Stevens and Mitra, JJ.
1. The plaintiff-respondent obtained a decree for rent against the defendants-appellants on the 6th December, 1901. The defendants unsuccessfully questioned in the first Court the rate of rent on the basis of which the plaintiff had t laid his claim and they preferred an appeal which was decided in their favour on the 2nd June, 1902. In the meantime and before the decision of the Appellate Court, the plaintiff brought the holding to sale in execution of his decree. The sale took place on the 14th March 1902 and it was confirmed on the 22nd April, The plaintiff afterwards took possession of the property purchased by him. Thereafter an application was made, by the defendants under Section 244 of the Code of Civil Procedure to have the sale set aside.
2. Their main contention was that the decree under which the sale had taken place had been practically reversed and that they were entitled to have the sale set aside on that ground.
3. The Munsif gave effect to their contention and held, relying on the cases of Sadasivayyar v. Muttu Sabapathi Chetti (1881) I.L.R. 5 Mad. 106 and Set Umenmal v. Srinath Ray (1900) I.L.R. 27 Calc. 810, that the sale could not stand.
4. The plaintiff appealed to the District Judge, who dismissed the defendant’s application and confirmed the sale holding that, inasmuch as the decree was not reversed, but was only modified, the sale could not be set aside upon the authorities referred to by the Munsiff.
5. The present appeal is against this decision of the District. Judge; and the defendants repeat the contention which they urged in the lower Courts.
6. It is now settled law that, when a decree-holder purchases under his decree and the decree is afterwards reversed in appeal, he is not entitled to the benefits of the execution proceeding and the sale thereunder. The principle is distinctly laid down by the Judicial Committee in the case of Zainul-abdin Khan v. Muhammad Asghar Ali Khan (1887) I.L.R. 10 All. 166 : L.R. 15 I.A. 12 and has been followed in a case somewhat different in Set Umedmal v. Srinath Ray (1900) I.L.R. 27 Calc. 810. In the latter case the decree-holder under an ex parte decree brought the judgment-debtor’s property to sale and the sale was confirmed. Afterwards the judgment-debtors applied to have the decree set aside-under Section 108 of the Code of Civil Procedure. The decree was set aside, but was restored on the second hearing of the case. The sale, however, which had taken place under the first decree, was set aside, because the precise decree under which the sale had been held had been set aside on the application under Section 108 of the Code of Civil Procedure.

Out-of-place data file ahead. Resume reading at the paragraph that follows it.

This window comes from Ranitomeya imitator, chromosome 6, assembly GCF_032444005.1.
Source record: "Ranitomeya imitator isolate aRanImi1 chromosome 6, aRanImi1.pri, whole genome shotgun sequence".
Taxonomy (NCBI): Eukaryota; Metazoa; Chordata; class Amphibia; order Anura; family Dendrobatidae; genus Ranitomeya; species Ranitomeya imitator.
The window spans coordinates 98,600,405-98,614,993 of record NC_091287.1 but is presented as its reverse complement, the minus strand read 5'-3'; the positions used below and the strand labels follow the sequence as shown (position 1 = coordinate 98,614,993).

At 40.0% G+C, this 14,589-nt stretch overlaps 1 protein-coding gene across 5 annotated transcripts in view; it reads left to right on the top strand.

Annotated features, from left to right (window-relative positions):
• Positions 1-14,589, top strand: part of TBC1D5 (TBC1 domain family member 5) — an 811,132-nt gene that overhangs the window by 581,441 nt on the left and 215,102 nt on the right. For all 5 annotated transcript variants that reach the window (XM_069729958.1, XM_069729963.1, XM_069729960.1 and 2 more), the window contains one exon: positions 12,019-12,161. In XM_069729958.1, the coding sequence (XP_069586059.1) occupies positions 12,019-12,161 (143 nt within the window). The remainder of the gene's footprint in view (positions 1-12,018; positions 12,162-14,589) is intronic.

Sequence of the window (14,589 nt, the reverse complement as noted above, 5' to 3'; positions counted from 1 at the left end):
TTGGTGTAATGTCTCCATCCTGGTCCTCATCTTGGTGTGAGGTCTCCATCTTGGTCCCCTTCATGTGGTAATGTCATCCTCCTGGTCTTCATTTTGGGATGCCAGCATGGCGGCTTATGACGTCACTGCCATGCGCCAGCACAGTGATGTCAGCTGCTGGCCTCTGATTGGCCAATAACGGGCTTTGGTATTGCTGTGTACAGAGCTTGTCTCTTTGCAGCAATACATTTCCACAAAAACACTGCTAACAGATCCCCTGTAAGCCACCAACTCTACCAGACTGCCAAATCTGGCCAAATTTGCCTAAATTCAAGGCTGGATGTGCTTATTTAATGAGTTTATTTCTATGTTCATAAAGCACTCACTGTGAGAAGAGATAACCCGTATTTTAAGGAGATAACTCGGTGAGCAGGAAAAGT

7. In the case before us the Appellate Court set aside the decree and made a new decree, in lieu of the decree passed by the Munsif. The sale had taken place in execution of the decree, which was set aside by the Appellate Court; and we can see no-distinction in principle between the present case and the case of Set Umedmal v. Srinath Ray (1900) I.L.R. 27 Calc. 810. We think the same principle applies and the District Judge has erred in the view he has taken in reversing the decision of the Munsif.
8. We therefore restore the decision of the Munsif with costs.